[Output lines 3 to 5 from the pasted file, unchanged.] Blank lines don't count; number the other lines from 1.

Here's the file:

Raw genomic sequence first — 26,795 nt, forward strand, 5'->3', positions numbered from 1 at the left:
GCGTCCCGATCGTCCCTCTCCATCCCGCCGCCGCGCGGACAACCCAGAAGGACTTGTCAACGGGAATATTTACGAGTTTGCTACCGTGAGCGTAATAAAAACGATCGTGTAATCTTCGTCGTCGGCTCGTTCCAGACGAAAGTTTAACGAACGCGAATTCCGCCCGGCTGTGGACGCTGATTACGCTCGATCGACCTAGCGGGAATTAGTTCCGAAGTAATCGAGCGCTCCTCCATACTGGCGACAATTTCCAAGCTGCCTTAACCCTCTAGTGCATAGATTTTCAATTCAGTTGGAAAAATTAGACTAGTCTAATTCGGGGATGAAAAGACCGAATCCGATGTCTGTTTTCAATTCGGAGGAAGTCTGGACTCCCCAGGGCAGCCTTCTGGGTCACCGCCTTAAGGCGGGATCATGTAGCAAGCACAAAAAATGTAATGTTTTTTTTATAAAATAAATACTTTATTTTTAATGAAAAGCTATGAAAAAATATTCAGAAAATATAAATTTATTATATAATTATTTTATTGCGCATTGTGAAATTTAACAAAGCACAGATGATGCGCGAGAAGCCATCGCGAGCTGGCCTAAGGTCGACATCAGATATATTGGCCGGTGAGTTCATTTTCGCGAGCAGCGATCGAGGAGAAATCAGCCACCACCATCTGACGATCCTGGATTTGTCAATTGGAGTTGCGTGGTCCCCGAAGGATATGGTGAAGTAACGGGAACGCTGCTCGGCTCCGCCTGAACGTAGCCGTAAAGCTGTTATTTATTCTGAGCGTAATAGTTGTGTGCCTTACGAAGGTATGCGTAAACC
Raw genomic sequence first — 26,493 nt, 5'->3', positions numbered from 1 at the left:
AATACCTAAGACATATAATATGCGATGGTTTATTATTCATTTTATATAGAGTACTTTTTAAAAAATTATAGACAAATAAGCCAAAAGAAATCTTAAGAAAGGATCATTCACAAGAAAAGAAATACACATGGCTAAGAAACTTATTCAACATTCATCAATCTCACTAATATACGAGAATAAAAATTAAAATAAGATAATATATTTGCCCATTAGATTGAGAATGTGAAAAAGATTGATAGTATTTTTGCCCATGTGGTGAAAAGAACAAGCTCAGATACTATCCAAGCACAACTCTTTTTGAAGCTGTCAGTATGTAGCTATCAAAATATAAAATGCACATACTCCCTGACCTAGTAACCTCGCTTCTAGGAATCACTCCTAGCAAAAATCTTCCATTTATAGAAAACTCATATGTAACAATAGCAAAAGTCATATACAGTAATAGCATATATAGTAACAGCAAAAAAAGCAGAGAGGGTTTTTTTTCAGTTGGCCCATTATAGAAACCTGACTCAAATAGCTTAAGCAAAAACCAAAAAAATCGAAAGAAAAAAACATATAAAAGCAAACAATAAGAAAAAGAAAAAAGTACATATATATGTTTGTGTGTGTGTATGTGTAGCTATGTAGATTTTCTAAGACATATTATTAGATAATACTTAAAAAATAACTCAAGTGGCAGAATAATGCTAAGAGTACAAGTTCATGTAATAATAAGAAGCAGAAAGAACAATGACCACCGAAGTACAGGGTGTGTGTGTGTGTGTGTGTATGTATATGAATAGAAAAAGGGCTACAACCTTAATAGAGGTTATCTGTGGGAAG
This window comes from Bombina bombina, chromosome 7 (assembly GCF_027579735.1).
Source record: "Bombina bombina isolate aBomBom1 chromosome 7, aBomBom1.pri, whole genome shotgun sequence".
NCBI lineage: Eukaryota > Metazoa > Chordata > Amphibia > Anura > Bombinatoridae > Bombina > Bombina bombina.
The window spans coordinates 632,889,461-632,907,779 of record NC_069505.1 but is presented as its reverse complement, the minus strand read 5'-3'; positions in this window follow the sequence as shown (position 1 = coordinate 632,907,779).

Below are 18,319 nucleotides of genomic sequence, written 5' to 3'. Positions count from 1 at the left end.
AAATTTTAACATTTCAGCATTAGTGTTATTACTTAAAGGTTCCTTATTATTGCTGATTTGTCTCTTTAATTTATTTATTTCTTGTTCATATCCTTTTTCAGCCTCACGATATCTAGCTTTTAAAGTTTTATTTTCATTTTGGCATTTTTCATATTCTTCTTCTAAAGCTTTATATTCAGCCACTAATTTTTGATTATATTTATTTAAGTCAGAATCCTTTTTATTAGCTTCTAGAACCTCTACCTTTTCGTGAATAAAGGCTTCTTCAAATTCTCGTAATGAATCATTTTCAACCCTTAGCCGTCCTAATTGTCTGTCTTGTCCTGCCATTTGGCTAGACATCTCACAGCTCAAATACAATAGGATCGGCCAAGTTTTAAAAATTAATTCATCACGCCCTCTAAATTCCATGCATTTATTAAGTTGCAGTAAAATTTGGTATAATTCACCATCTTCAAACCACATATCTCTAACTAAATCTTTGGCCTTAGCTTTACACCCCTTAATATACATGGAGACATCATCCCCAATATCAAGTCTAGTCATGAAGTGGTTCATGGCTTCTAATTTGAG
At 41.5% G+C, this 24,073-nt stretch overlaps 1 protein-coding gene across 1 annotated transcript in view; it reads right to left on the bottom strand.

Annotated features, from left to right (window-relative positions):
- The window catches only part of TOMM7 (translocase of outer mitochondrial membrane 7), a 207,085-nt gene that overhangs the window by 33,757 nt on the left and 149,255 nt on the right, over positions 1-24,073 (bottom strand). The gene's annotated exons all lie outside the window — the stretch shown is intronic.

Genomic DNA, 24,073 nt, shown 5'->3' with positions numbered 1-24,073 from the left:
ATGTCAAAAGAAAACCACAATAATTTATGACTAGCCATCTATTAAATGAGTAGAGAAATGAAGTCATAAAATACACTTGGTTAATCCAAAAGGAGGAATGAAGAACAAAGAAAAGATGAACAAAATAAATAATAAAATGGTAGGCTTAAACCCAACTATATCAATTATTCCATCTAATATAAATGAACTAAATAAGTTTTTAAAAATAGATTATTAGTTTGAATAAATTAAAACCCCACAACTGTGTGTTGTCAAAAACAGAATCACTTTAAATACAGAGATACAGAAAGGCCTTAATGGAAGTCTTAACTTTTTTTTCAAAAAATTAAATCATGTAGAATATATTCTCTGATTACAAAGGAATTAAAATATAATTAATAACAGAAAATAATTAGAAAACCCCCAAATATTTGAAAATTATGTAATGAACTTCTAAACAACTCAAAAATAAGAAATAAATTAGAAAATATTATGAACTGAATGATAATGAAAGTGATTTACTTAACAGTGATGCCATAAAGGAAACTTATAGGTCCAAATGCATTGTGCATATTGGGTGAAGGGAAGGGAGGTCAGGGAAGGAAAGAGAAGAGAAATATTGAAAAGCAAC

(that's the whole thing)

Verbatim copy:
Raw genomic sequence first — 26,493 nt, 5'->3', positions numbered from 1 at the left:
AATACCTAAGACATATAATATGCGATGGTTTATTATTCATTTTATATAGAGTACTTTTTAAAAAATTATAGACAAATAAGCCAAAAGAAATCTTAAGAAAGGATCATTCACAAGAAAAGAAATACACATGGCTAAGAAACTTATTCAACATTCATCAATCTCACTAATATACGAGAATAAAAATTAAAATAAGATAATATATTTGCCCATTAGATTGAGAATGTGAAAAAGATTGATAGTATTTTTGCCCATGTGGTGAAAAGAACAAGCTCAGATACTATCCAAGCACAACTCTTTTTGAAGCTGTCAGTATGTAGCTATCAAAATATAAAATGCACATACTCCCTGACCTAGTAACCTCGCTTCTAGGAATCACTCCTAGCAAAAATCTTCCATTTATAGAAAACTCATATGTAACAATAGCAAAAGTCATATACAGTAATAGCATATATAGTAACAGCAAAAAAAGCAGAGAGGGTTTTTTTTCAGTTGGCCCATTATAGAAACCTGACTCAAATAGCTTAAGCAAAAACCAAAAAAATCGAAAGAAAAAAACATATAAAAGCAAACAATAAGAAAAAGAAAAAAGTACATATATATGTTTGTGTGTGTGTATGTGTAGCTATGTAGATTTTCTAAGACATATTATTAGATAATACTTAAAAAATAACTCAAGTGGCAGAATAATGCTAAGAGTACAAGTTCATGTAATAATAAGAAGCAGAAAGAACAATGACCACCGAAGTACAGGGTGTGTGTGTGTGTGTGTGTATGTATATGAATAGAAAAAGGGCTACAACCTTAATAGAGGTTATCTGTGGGAAG
This window comes from Bombina bombina, chromosome 7 (assembly GCF_027579735.1).